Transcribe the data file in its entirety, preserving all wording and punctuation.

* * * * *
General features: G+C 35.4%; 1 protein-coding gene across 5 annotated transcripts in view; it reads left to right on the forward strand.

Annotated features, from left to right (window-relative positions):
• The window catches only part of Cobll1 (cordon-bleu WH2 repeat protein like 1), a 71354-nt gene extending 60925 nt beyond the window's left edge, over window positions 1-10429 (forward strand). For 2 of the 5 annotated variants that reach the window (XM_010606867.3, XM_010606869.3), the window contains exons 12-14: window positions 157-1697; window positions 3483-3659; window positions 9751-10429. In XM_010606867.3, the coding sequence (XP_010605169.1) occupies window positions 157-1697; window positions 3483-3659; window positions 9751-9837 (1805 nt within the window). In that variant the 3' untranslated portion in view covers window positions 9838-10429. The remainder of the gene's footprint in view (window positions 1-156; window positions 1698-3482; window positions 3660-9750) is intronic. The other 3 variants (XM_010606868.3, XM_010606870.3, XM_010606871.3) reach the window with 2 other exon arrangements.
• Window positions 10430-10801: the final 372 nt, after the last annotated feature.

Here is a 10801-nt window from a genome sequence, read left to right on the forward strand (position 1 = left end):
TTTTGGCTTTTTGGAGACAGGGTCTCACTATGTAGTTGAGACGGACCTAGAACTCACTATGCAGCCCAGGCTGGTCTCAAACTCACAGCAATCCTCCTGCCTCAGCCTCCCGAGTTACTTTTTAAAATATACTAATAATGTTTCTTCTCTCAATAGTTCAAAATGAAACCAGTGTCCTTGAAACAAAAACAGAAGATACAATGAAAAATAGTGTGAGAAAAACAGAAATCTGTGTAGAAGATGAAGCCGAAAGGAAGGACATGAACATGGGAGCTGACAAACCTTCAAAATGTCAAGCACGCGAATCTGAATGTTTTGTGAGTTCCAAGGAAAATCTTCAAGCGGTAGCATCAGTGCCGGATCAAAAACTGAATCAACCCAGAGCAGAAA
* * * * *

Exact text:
General features: G+C 35.4%; 1 protein-coding gene across 5 annotated transcripts in view; it reads left to right on the forward strand.

Annotated features, from left to right (window-relative positions):
• The window catches only part of Cobll1 (cordon-bleu WH2 repeat protein like 1), a 71354-nt gene extending 60925 nt beyond the window's left edge, over window positions 1-10429 (forward strand). For 2 of the 5 annotated variants that reach the window (XM_010606867.3, XM_010606869.3), the window contains exons 12-14: window positions 157-1697; window positions 3483-3659; window positions 9751-10429. In XM_010606867.3, the coding sequence (XP_010605169.1) occupies window positions 157-1697; window positions 3483-3659; window positions 9751-9837 (1805 nt within the window). In that variant the 3' untranslated portion in view covers window positions 9838-10429. The remainder of the gene's footprint in view (window positions 1-156; window positions 1698-3482; window positions 3660-9750) is intronic. The other 3 variants (XM_010606868.3, XM_010606870.3, XM_010606871.3) reach the window with 2 other exon arrangements.
• Window positions 10430-10801: the final 372 nt, after the last annotated feature.

Here is a 10801-nt window from a genome sequence, read left to right on the forward strand (position 1 = left end):
TTTTGGCTTTTTGGAGACAGGGTCTCACTATGTAGTTGAGACGGACCTAGAACTCACTATGCAGCCCAGGCTGGTCTCAAACTCACAGCAATCCTCCTGCCTCAGCCTCCCGAGTTACTTTTTAAAATATACTAATAATGTTTCTTCTCTCAATAGTTCAAAATGAAACCAGTGTCCTTGAAACAAAAACAGAAGATACAATGAAAAATAGTGTGAGAAAAACAGAAATCTGTGTAGAAGATGAAGCCGAAAGGAAGGACATGAACATGGGAGCTGACAAACCTTCAAAATGTCAAGCACGCGAATCTGAATGTTTTGTGAGTTCCAAGGAAAATCTTCAAGCGGTAGCATCAGTGCCGGATCAAAAACTGAATCAACCCAGAGCAGAAA